Former Vice President Atiku Abubakar has explained why he could not enter the United States.
There have been concerns that Mr. Abubakar was avoiding a trip to America because he fears a warrant was out for his arrest there.
But Mr. Abubakar, who is expected to run for president in 2019, said in an interview published by The Boss newspaper that he had actually made attempt to visit the U.S. but was denied on administrative grounds.
“I applied, but wasn’t issued a visa. However, they did not decline me categorically either. They’ve only said my application is going through administrative process,” Mr. Abubakar told the paper published by Dele Momodu.
“It is the sole prerogative of America to determine who they want in their country or not. I’m not running away from America,” Mr. Abubakar added.
The former vice-president said such administrative denials were not unique to him, saying President Muhammadu Buhari could not also enter the country for 15 years due to his religious views.
The U.S. Embassy in Abuja did not immediately respond to PREMIUM TIMES email seeking comments Saturday afternoon.
Speculation about Mr. Abubakar’s run in with U.S. authorities stemmed from a broadband contract award to iGate, an America company which Williams Jefferson, then U.S. federal lawamker from Louisiana, had interest in.
Mr. Jefferson was said to have used his political influence and friendship with Mr. Abubakar to ensure that the contract went smoothly in Nigeria with intentions to pay some kickbacks to Nigerian officials, including the former vice president.
Mr. Jefferson revealed in a secretly recorded conversation with the FBI that Mr. Abubakar stood to benefit up to $500,000 for helping influence the broadband deal in Nigeria at the time.
Although Mr. Jefferson lost his representative seat and served jail term in America for the deal, Mr. Abubakar was never prosecuted in Nigeria. It is also not clear if Mr. Abubakar was indicted in the U.S over the case.
“On the issue of corruption, I have challenged anyone, anywhere, who has any evidence of corruption against me to come forward. I’m sure they would have combed everywhere trying to find anything incriminating against me, but they have not found it, or they are still searching,” Mr. Abubakar said.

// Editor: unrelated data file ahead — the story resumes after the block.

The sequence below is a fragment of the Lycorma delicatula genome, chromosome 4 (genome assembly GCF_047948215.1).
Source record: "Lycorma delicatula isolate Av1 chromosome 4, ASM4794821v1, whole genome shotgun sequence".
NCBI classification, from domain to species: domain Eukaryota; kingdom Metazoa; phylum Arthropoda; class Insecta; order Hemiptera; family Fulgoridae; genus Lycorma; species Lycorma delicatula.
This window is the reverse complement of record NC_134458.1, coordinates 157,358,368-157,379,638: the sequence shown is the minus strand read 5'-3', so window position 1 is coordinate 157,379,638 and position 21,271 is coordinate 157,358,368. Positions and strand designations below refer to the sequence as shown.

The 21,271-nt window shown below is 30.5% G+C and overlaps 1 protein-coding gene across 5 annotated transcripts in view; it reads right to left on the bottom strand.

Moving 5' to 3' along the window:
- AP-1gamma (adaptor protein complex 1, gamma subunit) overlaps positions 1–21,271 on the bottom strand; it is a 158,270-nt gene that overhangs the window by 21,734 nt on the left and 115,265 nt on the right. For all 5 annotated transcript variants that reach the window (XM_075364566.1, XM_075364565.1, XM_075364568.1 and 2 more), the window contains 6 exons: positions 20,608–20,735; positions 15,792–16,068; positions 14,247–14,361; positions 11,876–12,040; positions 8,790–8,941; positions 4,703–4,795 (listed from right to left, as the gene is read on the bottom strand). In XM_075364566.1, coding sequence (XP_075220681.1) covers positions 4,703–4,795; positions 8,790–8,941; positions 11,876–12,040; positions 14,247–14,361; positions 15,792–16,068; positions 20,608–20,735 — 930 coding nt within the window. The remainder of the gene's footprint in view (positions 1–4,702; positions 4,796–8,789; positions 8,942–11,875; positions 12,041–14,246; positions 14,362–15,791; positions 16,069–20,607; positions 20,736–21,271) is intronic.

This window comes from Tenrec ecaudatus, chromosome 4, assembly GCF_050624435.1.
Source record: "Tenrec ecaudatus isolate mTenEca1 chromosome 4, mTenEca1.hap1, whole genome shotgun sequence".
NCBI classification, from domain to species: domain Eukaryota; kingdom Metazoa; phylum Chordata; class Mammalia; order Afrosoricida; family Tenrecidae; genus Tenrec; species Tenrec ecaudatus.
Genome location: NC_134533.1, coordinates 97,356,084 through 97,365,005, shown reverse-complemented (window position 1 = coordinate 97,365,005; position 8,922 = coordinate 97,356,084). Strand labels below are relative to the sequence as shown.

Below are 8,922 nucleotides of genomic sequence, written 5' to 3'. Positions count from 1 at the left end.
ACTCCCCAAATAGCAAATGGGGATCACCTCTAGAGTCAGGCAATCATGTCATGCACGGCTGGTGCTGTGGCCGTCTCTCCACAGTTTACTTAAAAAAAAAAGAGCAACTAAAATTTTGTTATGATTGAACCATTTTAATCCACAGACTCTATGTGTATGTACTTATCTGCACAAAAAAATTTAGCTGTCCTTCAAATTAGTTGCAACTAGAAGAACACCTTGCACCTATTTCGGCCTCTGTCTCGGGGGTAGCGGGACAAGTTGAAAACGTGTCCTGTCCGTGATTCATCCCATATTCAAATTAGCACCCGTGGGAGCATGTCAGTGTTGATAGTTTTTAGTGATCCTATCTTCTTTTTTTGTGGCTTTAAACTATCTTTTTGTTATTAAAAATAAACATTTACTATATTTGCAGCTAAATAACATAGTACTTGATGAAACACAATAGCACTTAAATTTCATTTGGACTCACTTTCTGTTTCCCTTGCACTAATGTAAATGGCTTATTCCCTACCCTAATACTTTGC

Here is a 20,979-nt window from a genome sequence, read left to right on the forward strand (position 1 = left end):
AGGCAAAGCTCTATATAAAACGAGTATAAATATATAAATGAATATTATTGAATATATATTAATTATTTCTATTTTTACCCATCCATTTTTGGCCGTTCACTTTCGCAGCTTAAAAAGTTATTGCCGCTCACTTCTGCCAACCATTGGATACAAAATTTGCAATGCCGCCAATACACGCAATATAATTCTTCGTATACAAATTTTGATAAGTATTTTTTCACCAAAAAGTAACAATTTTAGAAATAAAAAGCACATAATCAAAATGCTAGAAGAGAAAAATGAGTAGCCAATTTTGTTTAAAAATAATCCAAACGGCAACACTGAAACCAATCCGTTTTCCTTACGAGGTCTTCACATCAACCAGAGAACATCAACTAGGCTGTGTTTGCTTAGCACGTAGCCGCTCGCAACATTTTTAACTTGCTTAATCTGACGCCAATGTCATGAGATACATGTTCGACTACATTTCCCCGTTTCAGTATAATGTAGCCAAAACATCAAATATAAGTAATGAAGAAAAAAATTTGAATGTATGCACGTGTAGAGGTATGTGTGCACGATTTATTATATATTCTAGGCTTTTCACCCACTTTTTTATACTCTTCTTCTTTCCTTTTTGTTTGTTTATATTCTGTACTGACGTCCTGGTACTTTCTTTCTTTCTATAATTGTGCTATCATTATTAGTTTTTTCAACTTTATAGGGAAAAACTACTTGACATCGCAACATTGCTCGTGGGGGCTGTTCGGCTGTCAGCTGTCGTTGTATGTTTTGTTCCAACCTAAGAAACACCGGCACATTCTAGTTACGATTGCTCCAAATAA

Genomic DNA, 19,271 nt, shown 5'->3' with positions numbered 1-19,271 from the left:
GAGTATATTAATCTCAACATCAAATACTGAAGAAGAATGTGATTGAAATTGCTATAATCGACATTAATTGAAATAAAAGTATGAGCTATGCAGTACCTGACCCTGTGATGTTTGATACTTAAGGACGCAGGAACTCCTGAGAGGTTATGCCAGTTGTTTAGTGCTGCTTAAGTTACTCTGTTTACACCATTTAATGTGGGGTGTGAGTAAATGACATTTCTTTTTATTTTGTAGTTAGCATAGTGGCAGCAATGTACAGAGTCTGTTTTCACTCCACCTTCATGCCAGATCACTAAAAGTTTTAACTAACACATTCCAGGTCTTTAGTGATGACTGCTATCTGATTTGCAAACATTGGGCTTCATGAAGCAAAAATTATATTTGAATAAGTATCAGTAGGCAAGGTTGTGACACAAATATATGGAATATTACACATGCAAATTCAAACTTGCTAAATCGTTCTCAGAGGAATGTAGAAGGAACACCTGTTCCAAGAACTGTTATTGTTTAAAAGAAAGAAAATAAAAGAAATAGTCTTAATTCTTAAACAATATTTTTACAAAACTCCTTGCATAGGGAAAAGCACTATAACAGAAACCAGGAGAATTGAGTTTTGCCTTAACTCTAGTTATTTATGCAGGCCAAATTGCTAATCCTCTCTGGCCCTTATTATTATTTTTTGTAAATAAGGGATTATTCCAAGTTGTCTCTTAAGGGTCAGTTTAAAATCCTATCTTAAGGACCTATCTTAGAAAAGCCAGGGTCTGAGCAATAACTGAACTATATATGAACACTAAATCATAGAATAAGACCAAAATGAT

Mr. Atiku, vice-president from 1999-2007, has largely been a businessman since retiring from Nigeria Customs Service decades ago.
He dismissed his critics and contenders as lacking basic entrepreneurial knowledge, hence the reason they despise him for his own business acumen.
“Let any of those who want to compete with me show what they have managed successfully,” Mr. Atiku said.
Mr. Abubakar’s likely 2019 ambition has become increasingly noticeable in his activities in recent months.
Over the past year, he had initiated a slew of political moves to cast himself in a brighter light.
Prominent amongst these is his relentless call for a fundamental restructuring of Nigeria, arguing that the current system is unworkable —a position that Nigerians are buying into in an ever increasing number.
Mr. Abubakar has been described as a serial contender for the presidency, having run in 2007 and 2015 elections, although the 2015 bid ended at primary stage when he lost to Mr. Buhari.
He dumped the ruling All Progressives Congress last week Friday, citing alleged failure by the Buhari administration to improve the quality of life in the country and neglect of the youth in federal cabinet appointment.
His political allies have indicated that Mr. Abubakar was on his way to the opposition Peoples Democratic Party, which has opened its doors to him.
The Minister of Women Affairs, Aisha Alhassan, openly threw her support behind Mr. Abubakar’s presidential bid in September despite the uncertainty that clouds Mr. Buhari’s re-election plans.
Mr. Abubakar also accused the president of sidelining him after contributing immensely to ensure his victory against then-incumbent Goodluck Jonathan in 2015.
The presidency has not reacted to Mr. Abubakar’s criticism.
But Mr. Abubakar’s recent actions have earned him renewed criticism, with many of his adversaries exhuming his past controversies, which include the iGate scandal.